So when Anu offered this word, I jumped at the chance to create my own little peaceable kingdom of wood-loving flora & fauna. It’s certainly not an accurate sample of xylophilous species in the scientific sense, & it vastly under-represents the number of species that depend on trees– I couldn’t begin to show the tiny beetles and borers that live in & under bark, for example– but I hope it gets the point across that even dying or damaged trees can be teeming with life & potential & beauty in their own way. As William Blake said, “A fool sees not the same tree that a wise man sees.” Or even a wise beetle!
I couldn’t resist hiding that quotation in the bark, & if you look in the background near the pendulous possum, you may find a rather dreadful math pun tucked in there too. Apologies in advance.
The original painting is sold, but prints are now available in my Etsy shop, Curious Art Lab.
Despite covid19 restrictions, a broken furnace & serious carbon monoxide scare, unprecedented shipping delays & other seasonal difficulties, I’m feeling strangely jolly these days! Perhaps it’s the brush with death, or the thought that we’re almost to the end of the year & there’s a glimpse of light at the end of the 2020 tunnel.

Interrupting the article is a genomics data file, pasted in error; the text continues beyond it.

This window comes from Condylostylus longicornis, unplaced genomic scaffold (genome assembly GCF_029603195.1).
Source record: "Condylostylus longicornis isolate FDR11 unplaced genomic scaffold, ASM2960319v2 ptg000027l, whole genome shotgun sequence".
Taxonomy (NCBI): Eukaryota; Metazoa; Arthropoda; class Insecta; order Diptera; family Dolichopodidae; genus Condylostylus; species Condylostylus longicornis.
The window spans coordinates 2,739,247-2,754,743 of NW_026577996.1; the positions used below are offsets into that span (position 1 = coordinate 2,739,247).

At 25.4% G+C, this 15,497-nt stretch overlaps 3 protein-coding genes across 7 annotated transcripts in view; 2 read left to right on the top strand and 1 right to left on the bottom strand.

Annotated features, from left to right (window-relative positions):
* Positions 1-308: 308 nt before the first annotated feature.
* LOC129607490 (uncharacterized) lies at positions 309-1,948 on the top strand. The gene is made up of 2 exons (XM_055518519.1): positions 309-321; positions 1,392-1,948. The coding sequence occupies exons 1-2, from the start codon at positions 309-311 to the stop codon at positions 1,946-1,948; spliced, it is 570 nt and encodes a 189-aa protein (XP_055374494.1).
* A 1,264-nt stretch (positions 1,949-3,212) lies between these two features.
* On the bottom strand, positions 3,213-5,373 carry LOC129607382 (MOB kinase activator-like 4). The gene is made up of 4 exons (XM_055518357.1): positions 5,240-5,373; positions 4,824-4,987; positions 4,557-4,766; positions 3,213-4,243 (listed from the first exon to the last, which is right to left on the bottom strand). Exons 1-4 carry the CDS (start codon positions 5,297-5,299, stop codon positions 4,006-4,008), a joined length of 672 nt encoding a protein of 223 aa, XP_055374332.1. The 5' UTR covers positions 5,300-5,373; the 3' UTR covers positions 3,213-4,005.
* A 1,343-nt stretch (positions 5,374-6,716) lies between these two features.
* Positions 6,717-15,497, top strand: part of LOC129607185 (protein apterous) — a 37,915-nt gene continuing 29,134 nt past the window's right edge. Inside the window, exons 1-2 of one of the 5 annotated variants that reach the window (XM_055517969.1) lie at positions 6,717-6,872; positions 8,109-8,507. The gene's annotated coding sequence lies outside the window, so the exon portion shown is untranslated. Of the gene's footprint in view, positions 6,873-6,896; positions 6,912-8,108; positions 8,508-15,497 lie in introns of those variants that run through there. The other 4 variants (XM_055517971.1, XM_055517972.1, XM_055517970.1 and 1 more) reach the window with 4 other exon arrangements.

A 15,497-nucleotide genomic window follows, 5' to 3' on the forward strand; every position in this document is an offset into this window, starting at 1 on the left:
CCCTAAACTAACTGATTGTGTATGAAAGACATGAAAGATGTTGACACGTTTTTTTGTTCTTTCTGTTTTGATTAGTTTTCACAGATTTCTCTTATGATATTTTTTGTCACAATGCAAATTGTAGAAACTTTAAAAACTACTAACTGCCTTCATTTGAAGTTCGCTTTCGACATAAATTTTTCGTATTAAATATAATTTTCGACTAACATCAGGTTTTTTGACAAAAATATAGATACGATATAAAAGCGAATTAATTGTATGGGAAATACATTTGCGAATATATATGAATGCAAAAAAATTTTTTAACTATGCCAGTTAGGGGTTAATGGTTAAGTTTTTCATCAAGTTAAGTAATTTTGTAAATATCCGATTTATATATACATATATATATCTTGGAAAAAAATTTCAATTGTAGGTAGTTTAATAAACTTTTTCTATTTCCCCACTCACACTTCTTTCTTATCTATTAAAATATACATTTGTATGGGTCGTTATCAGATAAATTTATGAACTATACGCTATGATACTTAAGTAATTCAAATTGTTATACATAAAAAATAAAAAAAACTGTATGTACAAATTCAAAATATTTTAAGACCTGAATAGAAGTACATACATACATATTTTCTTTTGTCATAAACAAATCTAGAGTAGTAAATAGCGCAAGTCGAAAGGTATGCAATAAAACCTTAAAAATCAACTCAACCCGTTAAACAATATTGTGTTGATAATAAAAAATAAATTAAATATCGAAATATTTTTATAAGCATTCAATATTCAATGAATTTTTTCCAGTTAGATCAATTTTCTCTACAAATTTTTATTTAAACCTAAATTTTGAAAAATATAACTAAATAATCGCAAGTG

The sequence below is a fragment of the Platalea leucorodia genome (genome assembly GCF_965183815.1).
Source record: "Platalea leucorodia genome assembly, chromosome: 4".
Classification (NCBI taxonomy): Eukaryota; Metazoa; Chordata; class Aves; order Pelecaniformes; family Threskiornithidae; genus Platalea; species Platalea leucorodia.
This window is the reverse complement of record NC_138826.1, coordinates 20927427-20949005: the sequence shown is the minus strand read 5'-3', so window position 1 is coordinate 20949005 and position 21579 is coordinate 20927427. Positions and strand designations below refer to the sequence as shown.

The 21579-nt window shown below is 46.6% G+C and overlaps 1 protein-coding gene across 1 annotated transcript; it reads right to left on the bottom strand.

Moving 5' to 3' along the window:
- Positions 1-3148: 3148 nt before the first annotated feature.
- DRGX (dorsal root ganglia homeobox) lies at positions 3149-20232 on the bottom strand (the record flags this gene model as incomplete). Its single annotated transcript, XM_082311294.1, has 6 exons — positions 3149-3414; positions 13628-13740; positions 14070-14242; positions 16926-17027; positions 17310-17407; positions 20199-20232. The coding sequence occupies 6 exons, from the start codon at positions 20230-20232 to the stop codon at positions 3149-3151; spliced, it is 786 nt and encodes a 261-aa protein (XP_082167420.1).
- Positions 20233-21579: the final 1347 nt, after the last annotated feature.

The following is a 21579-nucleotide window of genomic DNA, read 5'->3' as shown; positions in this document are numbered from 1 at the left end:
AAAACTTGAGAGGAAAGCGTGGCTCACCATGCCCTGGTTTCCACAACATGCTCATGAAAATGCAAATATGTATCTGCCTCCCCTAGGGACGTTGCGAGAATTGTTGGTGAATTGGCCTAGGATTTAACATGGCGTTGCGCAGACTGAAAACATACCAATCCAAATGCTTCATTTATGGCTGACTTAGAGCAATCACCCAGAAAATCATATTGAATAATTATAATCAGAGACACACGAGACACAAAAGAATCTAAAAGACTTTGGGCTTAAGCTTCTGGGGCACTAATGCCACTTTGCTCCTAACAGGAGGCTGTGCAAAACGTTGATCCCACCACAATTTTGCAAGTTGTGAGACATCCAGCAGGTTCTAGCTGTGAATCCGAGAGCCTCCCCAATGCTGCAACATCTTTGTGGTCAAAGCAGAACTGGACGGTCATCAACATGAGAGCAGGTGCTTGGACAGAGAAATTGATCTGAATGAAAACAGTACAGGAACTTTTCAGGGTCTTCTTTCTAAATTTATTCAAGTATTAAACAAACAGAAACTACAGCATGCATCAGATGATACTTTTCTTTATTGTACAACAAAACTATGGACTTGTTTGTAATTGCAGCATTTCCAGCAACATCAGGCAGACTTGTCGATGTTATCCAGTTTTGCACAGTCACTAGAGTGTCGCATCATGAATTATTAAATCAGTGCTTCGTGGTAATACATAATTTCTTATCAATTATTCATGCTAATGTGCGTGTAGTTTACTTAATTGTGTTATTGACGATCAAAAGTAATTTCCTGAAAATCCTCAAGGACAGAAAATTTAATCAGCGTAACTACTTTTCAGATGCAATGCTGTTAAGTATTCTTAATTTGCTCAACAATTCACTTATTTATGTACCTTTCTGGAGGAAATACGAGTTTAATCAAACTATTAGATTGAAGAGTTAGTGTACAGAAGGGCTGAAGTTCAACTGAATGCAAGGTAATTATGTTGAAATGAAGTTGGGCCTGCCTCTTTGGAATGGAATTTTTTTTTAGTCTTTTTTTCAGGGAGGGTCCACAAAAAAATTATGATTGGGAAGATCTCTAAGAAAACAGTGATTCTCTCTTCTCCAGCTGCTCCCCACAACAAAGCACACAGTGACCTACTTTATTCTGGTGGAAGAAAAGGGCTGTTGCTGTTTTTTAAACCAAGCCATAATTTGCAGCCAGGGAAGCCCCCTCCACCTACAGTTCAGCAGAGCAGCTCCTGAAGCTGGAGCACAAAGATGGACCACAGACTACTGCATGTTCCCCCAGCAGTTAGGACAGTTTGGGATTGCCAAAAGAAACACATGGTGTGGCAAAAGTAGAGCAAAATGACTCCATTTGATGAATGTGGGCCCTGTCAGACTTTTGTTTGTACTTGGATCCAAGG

I painted this ornament for my book club’s annual gift exchange, which didn’t end up happening, though we did enjoy a Zoom meeting. You may recognize the faux-antique text in the background from Yeanling… it seemed appropriate for this one too.
Let me know if you’d like a pdf with multiples of this image to print out for gift tags or ornaments. I’d be happy to send a link to a downloadable file!
Our last A.Word.A.Day word this week (& this year) has such a lovely sound to my ear, & the phenomenon of noctilucent clouds is so magical that I couldn’t wait to illustrate it. My first sketch focused mainly on the clouds forming the letter N, but I added a tiny luna moth in the corner. My husband took one look at the sketch & said “Make the moth bigger!” We don’t always agree on such things but he was right about this one! It was a challenge, but a pleasure, to paint the shimmery wings of the moth & the luminous clouds in the sky. It was calming work at a time when there was very little calm to be found, here in the US at least. And it seems a fitting way to end this week, with enormous thanks to Anu for the light he always brings to the darkest times, with his carefully curated words of wisdom, amusement, & intrigue.
Prints of Noctilucent (& the original while it lasts) are in my Etsy shop, Curious Art Lab. It’s always a special delight when people mention A.Word.A.Day when they buy my art. It’s like a secret handshake of word-nerdery! Thanks to all of you, & see you next year!
As an artist & calligrapher I’ve always been drawn to beautiful curves, so I was delighted to see today’s word on the list Anu gave me this year. The sketch started simply as a curvy Z, then gradually materialized into my take on a classic boudoir pin-up, strongly influenced by that glamorous icon of bodacious body-positivity, Miss Piggy.